Teaching Philosophy

Having studied the relationship between emerging technologies and journalism, I bring to the classroom real-life experiences and knowledge from my research. I strive to communicate to students my energy and interest for learning. My work informs my teaching objectives, methods, style, and advising. After taking my classes, students learn a new body of knowledge, have a heightened interest in the role of technology in society, and are ready to engage critically in academic and media work. My overarching goal as an instructor is to foster student-instructor relationships, interactive learning approach, and hybrid technology-enhanced courses that will allow students to develop their professional skills, critical reflection on their profession, and lifelong autonomous learning motivation.


I also advise and mentor graduate and undergraduate students. Each student who works with me work on different aspect of my ongoing research or with the MN research center. I also coach them actively working on giving feedback at every step of the publication process to foster intellectual development. A big part of mentoring is to make sure mentees become independent. Two ways that I do that is by introducing them to resources that help them thrive without me and by fostering an environment where mentees learn from each others at different stages of the process.


Sample of Courses Taught

Luker defined qualitative research method as “salsa dancing.” “Trust me”, she wrote, “salsa dancing is a practice as well as a metaphor for a kind of research that will make your life easier and better.” This course builds on this metaphor by guiding you through the theoretical, practical, and methodological underpinnings of qualitative social science research in the field of journalism, media, and mass communication.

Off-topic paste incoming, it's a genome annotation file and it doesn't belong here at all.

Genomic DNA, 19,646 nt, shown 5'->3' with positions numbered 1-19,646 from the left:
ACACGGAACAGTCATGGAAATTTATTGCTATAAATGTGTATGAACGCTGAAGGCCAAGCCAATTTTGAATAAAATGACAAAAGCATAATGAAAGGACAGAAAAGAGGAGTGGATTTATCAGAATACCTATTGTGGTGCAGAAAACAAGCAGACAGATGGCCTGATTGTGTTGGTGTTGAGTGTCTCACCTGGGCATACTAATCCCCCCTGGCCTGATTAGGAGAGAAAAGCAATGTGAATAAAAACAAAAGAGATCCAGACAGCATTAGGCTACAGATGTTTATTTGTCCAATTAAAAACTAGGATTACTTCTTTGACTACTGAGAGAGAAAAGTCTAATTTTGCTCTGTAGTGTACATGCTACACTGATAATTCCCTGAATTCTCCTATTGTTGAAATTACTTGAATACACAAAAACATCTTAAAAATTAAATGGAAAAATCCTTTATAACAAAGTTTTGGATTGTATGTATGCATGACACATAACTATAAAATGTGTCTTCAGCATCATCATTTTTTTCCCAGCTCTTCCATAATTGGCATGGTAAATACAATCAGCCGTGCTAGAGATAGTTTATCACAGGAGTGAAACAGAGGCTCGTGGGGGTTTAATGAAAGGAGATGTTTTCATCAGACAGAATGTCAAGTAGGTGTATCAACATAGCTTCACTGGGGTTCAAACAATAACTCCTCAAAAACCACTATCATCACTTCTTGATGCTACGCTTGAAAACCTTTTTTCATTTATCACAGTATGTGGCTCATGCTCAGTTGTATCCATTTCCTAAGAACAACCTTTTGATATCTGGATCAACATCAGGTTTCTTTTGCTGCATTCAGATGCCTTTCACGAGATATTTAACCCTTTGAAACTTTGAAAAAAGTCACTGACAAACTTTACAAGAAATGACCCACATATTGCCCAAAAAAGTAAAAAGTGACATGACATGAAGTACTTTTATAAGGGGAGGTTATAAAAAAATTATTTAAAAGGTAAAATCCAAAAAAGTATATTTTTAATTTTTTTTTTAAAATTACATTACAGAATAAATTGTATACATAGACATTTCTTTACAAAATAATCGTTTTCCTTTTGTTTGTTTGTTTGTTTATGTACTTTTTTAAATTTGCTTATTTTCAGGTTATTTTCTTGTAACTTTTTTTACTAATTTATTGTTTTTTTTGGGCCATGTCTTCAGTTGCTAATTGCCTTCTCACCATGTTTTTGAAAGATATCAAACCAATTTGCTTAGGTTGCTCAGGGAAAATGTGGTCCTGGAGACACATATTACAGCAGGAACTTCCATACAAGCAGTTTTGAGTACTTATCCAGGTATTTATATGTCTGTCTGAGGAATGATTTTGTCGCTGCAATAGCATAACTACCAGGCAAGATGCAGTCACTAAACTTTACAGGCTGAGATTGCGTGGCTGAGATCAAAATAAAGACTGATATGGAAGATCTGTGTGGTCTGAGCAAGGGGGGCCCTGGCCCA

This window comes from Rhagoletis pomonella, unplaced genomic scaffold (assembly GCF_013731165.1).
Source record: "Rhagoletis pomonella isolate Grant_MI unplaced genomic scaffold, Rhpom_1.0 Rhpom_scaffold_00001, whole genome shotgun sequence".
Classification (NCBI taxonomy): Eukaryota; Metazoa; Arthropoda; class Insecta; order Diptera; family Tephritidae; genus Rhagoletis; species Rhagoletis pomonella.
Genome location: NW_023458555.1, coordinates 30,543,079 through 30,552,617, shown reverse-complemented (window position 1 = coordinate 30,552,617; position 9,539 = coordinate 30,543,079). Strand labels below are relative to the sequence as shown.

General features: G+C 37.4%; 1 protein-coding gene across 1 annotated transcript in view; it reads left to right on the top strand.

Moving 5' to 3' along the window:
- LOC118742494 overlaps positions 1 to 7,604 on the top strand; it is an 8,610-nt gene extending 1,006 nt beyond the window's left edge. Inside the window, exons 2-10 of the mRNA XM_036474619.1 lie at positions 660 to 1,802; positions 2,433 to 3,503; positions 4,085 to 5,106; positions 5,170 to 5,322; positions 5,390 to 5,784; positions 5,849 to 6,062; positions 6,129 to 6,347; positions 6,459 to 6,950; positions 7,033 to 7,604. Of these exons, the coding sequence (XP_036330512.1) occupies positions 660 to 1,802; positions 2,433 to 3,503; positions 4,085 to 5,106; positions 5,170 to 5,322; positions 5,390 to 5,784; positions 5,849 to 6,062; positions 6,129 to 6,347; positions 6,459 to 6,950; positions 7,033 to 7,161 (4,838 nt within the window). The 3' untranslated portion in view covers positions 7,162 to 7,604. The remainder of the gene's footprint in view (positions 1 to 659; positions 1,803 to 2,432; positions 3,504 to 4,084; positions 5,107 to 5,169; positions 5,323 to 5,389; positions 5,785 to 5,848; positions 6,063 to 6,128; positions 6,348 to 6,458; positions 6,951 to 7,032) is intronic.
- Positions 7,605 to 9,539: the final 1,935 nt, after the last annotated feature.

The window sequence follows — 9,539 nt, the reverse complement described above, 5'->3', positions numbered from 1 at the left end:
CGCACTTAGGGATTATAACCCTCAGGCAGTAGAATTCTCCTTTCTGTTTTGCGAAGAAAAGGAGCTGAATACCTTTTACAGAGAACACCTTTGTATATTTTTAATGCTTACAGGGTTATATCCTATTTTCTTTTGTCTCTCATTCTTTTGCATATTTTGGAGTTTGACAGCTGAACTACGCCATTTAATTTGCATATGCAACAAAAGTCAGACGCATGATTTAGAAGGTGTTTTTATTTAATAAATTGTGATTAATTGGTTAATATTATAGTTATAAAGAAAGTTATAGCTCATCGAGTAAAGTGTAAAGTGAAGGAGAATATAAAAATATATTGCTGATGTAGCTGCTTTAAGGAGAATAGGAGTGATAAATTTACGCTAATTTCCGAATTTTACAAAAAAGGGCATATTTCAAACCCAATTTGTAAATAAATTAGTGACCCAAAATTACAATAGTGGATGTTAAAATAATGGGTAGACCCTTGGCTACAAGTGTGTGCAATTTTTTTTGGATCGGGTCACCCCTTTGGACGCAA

Digital media are part of our everyday life social interactions. Media industries, institutions, and identities are constantly changing and are in negotiation with digital technology, work practices, distribution mechanisms, and audiences/users. Media industries, institutions, and identities also change with the larger socio-cultural, political, economic, and regulatory contexts for communication and interactions. This course introduces graduate students to theories and concepts for understanding digital media.

Various forms of misleading information—including online rumors, political propaganda, and media manipulation—has become part of contemporary media and politics. These forms of misleading information can be destructive for the fabric of society as well as erode public trust in the media, politics, businesses, and other institutions. Misleading information can also intensify political and ideological polarization, and shape individual and collective attitudes. Covid-19 and the 2020 U.S. Presidential elections have only exacerbated this problem. 


This course considers the role of actors including journalists, malignant players, and social media platforms, as well as the socio-political contexts that underlie the problem of misinformation. Through discussions, students will learn about key concepts related to the contemporary information disorder ranging from misinformation, infodemic, and publicity and propaganda. And students will discuss and learn how to critically evaluate content using various verification techniques used in media organizations worldwide.

This course will encourage you to critically examine the function of digital media in their lives. You can expect to take away a socio-historical understanding of digital media innovation, and the social, political, and economical impact of new media in creativity, industry, and culture from a cross-disciplinary perspective.  

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© 2020 by Valerie Belair-Gagnon.

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